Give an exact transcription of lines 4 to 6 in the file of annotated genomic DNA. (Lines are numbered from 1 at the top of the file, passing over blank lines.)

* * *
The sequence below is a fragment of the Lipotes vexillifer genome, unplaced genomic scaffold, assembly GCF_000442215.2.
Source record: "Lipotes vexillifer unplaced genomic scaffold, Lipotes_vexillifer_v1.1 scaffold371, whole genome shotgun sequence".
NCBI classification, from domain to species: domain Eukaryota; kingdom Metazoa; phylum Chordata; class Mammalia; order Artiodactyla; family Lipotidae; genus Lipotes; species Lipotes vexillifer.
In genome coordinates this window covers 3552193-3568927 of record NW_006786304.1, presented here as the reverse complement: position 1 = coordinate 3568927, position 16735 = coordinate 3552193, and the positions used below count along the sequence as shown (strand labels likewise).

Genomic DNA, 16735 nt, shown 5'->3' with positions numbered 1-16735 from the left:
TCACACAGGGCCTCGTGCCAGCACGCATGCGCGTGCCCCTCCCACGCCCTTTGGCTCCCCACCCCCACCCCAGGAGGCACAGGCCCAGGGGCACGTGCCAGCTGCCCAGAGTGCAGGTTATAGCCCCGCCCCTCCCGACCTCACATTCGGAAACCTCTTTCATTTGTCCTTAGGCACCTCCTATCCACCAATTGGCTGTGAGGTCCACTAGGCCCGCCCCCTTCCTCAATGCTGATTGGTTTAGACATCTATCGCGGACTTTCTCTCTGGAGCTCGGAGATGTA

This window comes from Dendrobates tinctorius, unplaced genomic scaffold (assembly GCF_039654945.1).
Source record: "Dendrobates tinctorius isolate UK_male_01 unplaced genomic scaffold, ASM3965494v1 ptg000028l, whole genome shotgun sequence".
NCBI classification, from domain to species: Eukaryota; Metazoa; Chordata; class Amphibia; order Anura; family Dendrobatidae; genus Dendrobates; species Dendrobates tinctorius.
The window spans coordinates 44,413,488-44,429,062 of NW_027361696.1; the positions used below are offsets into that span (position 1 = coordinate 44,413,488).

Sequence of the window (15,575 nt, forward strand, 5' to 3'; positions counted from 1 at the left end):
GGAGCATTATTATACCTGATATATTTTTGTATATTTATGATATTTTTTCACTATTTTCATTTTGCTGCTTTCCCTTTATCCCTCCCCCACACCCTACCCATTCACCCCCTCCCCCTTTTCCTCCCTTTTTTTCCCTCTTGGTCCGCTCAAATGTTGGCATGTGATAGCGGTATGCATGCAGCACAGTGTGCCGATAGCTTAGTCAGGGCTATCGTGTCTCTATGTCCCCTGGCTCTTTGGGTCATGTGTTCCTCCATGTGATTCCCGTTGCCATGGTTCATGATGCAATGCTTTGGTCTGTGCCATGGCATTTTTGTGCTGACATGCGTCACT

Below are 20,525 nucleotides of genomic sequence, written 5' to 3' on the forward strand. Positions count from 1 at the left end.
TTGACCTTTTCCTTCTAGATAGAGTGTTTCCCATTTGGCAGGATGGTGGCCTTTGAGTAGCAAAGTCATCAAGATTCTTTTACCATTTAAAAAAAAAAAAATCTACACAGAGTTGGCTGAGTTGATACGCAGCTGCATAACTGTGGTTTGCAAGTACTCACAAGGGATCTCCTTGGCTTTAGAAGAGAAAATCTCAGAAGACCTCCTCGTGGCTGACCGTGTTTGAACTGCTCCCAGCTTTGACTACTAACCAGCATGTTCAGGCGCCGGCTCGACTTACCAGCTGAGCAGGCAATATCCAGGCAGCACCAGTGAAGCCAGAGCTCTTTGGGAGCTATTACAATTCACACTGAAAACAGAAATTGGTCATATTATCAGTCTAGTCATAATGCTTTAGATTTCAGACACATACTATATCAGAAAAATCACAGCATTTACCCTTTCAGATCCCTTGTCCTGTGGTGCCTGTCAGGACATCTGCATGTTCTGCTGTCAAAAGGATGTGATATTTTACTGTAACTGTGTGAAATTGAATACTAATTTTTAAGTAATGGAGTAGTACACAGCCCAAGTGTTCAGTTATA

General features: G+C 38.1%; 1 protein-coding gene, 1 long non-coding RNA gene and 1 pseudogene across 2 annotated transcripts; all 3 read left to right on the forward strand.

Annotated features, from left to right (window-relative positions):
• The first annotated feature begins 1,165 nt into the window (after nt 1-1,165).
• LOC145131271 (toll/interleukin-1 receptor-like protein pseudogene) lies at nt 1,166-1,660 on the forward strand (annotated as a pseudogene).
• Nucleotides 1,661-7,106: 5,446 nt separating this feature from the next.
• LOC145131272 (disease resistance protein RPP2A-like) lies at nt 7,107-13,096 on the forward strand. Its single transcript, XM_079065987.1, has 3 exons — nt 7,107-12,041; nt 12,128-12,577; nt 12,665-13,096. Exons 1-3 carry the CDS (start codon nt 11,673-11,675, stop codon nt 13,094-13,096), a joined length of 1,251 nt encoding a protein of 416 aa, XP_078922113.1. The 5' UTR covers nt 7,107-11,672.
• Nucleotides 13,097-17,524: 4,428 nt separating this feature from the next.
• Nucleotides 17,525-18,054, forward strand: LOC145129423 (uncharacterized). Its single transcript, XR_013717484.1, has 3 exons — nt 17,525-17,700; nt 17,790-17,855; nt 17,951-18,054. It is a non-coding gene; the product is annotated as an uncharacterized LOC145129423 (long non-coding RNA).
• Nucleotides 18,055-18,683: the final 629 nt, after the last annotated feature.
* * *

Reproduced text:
In genome coordinates this window covers 3552193-3568927 of record NW_006786304.1, presented here as the reverse complement: position 1 = coordinate 3568927, position 16735 = coordinate 3552193, and the positions used below count along the sequence as shown (strand labels likewise).

Genomic DNA, 16735 nt, shown 5'->3' with positions numbered 1-16735 from the left:
TCACACAGGGCCTCGTGCCAGCACGCATGCGCGTGCCCCTCCCACGCCCTTTGGCTCCCCACCCCCACCCCAGGAGGCACAGGCCCAGGGGCACGTGCCAGCTGCCCAGAGTGCAGGTTATAGCCCCGCCCCTCCCGACCTCACATTCGGAAACCTCTTTCATTTGTCCTTAGGCACCTCCTATCCACCAATTGGCTGTGAGGTCCACTAGGCCCGCCCCCTTCCTCAATGCTGATTGGTTTAGACATCTATCGCGGACTTTCTCTCTGGAGCTCGGAGATGTA